Maple Ridge allowed to address tent-city safety

VANCOUVER — B.C.’s Supreme Court has granted an injunction that will allow the City of Maple Ridge to address a number of safety issues at the embattled Anita Place Tent City.

The court has agreed that Maple Ridge has the right to remove accelerants, electrical connections and other materials posing a fire risk. “The injunction order also provides guidance on the RCMP’s role in ensuring that the court order can be carried out without obstruction,” said the city in a statement.

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The city applied in December to enforce safety orders and injunctions against Anita Place, where there have been six fires since the tent city sprang up a year and a half ago.

The ruling was not a complete victory for the city, however.

While Maple Ridge can now make life more difficult for the tent city’s residents by restricting their access to heat at a time when overnight temperatures have dropped below freezing, Justice J. Christopher Grauer agreed that adequate shelter was not available elsewhere and ruled against the city’s bid to have solid structures on the site dismantled and removed.

In April of last year, Maple Ridge’s previous city council rejected a rezoning application for an 85-unit shelter and supportive housing facility.

“A satisfactory answer to the problems raised on this application cannot be found in the courts,” said Grauer in Friday’s decision, urging the city and province to work together on a solution that would end the need for Anita Place. He also acknowledged the vulnerability of the site’s residents, adding, “freezing or burning is a choice no one should have to make.”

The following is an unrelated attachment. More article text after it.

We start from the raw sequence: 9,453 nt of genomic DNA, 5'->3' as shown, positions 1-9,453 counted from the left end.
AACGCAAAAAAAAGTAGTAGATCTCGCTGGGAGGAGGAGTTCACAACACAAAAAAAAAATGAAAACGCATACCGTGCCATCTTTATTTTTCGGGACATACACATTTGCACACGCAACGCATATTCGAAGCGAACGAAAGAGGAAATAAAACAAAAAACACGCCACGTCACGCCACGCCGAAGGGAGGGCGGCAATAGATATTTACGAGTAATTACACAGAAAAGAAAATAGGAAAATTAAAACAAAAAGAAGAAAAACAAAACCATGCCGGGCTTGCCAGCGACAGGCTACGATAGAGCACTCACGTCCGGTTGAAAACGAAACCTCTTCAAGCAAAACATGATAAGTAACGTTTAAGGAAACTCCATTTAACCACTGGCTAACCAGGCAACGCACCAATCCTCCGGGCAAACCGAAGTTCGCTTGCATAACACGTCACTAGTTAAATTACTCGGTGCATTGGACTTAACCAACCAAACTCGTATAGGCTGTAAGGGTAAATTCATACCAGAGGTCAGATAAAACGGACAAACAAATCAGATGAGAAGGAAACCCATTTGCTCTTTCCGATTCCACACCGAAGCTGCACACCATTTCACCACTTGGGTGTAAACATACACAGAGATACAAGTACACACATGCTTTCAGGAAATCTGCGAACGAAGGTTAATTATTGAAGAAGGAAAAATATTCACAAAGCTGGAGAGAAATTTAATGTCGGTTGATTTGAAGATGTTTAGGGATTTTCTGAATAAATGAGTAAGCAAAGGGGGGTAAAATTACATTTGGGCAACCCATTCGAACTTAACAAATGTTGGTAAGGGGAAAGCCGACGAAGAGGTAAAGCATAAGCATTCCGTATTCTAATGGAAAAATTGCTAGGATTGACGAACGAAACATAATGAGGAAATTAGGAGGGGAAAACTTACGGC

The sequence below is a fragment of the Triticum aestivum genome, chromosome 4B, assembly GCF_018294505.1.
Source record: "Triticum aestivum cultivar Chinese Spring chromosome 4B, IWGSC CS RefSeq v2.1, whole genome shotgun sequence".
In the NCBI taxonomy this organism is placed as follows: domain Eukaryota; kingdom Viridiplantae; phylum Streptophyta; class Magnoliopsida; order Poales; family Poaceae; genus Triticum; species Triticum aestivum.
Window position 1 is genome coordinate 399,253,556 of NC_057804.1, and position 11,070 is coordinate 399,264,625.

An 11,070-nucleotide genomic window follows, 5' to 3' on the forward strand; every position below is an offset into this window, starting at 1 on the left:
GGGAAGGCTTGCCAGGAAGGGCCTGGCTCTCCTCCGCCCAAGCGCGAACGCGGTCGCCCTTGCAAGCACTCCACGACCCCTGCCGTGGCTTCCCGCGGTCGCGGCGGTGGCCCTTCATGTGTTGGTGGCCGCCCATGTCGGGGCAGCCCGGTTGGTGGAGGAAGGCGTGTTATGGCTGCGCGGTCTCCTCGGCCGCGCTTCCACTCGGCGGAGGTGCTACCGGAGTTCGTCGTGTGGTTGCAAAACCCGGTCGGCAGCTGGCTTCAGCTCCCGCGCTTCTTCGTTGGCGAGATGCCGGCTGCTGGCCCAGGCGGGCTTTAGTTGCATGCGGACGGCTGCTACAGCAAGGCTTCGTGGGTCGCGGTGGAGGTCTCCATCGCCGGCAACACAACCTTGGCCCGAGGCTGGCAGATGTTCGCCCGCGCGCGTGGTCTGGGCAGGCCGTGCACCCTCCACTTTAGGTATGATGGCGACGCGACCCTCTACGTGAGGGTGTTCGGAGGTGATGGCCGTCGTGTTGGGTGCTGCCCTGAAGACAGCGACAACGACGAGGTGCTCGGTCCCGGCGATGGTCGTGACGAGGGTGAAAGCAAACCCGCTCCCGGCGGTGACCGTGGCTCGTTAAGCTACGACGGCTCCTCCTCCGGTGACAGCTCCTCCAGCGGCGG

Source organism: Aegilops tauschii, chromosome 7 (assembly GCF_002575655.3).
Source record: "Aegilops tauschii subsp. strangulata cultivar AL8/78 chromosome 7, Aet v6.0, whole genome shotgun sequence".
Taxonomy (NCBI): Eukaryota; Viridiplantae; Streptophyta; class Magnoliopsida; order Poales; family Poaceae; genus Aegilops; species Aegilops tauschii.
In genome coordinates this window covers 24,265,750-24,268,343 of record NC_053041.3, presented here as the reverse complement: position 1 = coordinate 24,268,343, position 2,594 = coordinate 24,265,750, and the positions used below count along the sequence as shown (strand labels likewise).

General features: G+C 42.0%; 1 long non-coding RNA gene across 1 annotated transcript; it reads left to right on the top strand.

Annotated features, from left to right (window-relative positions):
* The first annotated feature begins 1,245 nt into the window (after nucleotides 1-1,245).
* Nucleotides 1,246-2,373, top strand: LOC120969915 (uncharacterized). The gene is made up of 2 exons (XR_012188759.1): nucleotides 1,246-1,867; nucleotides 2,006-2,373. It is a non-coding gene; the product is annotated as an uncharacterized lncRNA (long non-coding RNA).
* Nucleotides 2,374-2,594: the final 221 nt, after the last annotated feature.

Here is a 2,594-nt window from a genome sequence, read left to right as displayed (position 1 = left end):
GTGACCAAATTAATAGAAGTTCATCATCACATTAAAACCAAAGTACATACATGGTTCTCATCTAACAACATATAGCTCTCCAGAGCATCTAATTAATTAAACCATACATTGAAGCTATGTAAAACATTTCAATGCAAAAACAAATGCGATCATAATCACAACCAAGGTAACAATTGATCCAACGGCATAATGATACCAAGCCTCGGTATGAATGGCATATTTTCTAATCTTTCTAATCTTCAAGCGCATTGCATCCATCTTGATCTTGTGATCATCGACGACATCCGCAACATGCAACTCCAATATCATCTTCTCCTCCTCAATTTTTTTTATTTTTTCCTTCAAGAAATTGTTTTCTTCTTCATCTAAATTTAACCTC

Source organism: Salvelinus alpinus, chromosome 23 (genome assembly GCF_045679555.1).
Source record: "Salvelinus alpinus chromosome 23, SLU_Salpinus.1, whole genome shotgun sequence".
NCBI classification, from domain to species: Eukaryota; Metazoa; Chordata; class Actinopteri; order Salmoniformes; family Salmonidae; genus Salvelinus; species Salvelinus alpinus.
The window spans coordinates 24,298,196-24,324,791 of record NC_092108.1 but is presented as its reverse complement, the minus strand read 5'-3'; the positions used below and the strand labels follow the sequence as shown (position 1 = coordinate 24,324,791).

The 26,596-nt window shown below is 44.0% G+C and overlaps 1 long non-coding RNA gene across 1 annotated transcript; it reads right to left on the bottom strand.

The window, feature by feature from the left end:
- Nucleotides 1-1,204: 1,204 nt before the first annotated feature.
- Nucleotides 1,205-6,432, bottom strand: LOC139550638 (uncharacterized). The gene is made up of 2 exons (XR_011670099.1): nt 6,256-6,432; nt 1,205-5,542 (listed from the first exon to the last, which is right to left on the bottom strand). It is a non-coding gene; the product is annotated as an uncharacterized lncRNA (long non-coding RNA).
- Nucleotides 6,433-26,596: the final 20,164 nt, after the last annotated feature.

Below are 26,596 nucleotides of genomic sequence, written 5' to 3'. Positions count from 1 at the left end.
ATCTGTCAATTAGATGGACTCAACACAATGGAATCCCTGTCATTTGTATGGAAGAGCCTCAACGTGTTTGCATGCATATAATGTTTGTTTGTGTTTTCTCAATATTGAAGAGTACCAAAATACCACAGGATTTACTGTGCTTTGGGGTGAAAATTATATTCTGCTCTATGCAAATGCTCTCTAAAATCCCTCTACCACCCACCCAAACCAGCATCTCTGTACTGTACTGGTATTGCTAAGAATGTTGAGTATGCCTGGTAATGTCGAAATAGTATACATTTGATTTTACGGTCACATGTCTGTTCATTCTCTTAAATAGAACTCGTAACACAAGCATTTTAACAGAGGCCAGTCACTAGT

While both parties cheered what they saw as small victories in the decision, it was clear from their statements that the court had failed to fully satisfy either side.

“We are thankful that no one has died as a result of the multiple fires in the camp,” said Mayor Mike Morden.

“It greatly concerns me that the court did not specifically grant the city the authority to remove the wooden structures, [but] we are grateful that we have been given the authority to address the other serious fire safety issues that are putting the camp occupants and neighbourhood at risk.”

The injunction also grants Maple Ridge the ability to identify those living in the camp, to determine who needs housing and any additional support services, according to the city. It had sought an order compelling residents to provide ID or, failing that, agree to be photographed and give their names.

The Pivot Legal Society, a human-rights organization representing the tent city’s residents, said it plans to appeal aspects of the ruling, though it celebrated the decision to preserve the structures, ensuring the residents would be sheltered from the elements, at the very least.

“We are encouraged by a number of statements coming from the court recognizing the urgent situation at Anita Place and governments’ responsibilities in addressing the issue of homelessness,” Pivot said in a statement. “We are very disappointed, however, that the decision does not address the provision of the life safety necessities required to support homeless residents, particularly the ability to keep themselves warm.”

Pivot said it hopes to appeal the enforcement orders and verification and exclusion order.

It said it will continue to fight for the safety of its clients, “who have shown tremendous courage and resilience throughout this trying process.”

Maple Ridge plans to begin implementing the court order immediately.

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